The Deer Hunter is a 1978 American epic war drama film co-written and directed by Michael Cimino about a trio of Russian American steelworkers whose lives are changed forever after they fight in the Vietnam War. In 1968, Michael (Robert De Niro), Nick (Christopher Walken) and Steven (John Savage), lifelong friends from a working-class Pennsylvania steel town, prepare to ship out overseas following Steven's elaborate wedding and one final group hunting trip. In Vietnam, their dreams of military honor are quickly shattered by the inhumanities of war; even those who survive are haunted by the experience, as is Nick's hometown sweetheart, Linda (Meryl Streep).

Pan's Labyrinth (Spanish: El laberinto del fauno, lit. 'The Labyrinth of the Faun') is a 2006 dark fantasy film written and directed by Mexican filmmaker Guillermo del Toro. In 1944 Spain young Ofelia (Ivana Baquero) and her ailing mother (Ariadna Gil) arrive at the post of her mother's new husband (Sergi López), a sadistic army officer who is trying to quell a guerrilla uprising. While exploring an ancient maze, Ofelia encounters the faun Pan, who tells her that she is a legendary lost princess and must complete three dangerous tasks in order to claim immortality.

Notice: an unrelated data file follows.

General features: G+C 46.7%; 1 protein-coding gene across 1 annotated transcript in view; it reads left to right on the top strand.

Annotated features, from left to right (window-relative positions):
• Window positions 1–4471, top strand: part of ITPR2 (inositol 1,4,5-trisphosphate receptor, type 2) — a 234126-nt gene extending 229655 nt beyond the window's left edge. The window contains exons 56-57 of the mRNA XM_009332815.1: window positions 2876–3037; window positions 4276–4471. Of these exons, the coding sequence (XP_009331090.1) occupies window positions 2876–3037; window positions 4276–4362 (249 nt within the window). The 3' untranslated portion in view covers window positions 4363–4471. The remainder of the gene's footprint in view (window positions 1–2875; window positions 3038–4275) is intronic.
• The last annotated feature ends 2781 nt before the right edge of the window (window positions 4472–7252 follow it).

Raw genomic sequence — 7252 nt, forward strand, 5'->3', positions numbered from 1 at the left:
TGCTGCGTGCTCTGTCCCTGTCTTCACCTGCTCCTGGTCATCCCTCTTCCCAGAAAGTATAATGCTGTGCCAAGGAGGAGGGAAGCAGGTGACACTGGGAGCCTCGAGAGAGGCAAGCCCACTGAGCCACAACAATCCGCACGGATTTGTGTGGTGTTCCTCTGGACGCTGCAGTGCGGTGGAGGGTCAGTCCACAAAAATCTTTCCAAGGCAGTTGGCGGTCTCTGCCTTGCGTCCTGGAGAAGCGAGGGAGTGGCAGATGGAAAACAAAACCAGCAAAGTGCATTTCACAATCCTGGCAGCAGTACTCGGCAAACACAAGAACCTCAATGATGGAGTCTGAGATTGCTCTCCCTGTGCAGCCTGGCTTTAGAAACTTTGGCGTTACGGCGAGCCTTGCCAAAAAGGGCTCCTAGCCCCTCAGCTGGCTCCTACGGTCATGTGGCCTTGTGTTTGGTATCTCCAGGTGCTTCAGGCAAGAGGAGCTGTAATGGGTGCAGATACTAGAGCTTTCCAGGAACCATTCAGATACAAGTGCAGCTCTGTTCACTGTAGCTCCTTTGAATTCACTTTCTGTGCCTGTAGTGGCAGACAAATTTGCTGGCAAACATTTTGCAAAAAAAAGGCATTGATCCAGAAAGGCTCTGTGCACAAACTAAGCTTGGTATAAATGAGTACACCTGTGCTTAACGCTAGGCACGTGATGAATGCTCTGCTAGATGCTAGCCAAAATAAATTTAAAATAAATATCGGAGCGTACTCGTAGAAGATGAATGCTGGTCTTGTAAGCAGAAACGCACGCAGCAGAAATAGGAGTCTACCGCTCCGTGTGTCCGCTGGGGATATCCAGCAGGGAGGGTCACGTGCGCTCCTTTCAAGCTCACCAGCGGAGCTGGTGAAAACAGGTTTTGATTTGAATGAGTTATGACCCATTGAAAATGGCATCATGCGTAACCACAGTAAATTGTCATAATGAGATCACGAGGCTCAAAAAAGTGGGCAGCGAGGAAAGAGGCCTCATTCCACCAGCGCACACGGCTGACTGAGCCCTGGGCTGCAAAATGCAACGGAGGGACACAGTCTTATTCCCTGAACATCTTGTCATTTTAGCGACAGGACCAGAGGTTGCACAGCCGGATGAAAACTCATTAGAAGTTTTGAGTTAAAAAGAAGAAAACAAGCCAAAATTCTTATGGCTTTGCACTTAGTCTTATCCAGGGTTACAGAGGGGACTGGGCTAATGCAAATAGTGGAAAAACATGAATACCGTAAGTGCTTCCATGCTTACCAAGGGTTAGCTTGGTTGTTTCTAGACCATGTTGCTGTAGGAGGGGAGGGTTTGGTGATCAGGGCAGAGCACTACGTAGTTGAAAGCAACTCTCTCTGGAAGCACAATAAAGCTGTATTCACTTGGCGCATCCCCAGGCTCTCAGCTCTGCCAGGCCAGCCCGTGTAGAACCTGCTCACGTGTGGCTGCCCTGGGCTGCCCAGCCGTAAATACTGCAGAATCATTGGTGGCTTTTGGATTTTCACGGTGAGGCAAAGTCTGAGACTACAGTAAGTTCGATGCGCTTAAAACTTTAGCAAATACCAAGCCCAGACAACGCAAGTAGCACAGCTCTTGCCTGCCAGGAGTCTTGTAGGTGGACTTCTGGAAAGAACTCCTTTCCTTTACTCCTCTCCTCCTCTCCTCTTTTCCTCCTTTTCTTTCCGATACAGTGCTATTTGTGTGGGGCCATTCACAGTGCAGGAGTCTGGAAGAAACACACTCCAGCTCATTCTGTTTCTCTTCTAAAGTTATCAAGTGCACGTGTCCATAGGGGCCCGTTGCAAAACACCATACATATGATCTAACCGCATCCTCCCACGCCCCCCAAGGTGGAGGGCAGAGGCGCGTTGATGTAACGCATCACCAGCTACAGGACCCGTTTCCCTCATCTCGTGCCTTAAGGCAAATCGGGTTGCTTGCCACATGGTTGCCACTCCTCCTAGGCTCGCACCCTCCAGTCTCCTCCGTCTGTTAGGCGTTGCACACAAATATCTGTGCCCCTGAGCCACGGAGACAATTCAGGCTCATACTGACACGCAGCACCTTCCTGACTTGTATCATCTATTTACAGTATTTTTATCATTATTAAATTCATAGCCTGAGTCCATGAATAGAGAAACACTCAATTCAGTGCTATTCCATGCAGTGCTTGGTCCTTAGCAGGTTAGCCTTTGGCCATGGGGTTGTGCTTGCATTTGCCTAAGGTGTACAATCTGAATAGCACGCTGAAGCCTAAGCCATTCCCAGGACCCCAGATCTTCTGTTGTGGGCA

"Brad Evans" "Histories of Violence" "University of Bristol"

Merry Christmas, Mr. Lawrence is a 1983 British-Japanese drama film directed by Nagisa Oshima. During World War II, British soldier Jack Celliers (David Bowie) is captured by Japanese forces and held in a prison camp by the honor-bound Capt. Yanoi (Ryuichi Sakamoto). Yanoi and gruff Sgt. Hara (Takeshi) become intrigued with Celliers' open defiance in the face of their staunchly old-world ideas about cowardice and shame. Meanwhile, a translator, Lt. Col. John Lawrence (Tom Conti), attempts to find common ground between British and Japanese beliefs.

"Brad Evans" "Histories of Violence" "University of Bristol"

Film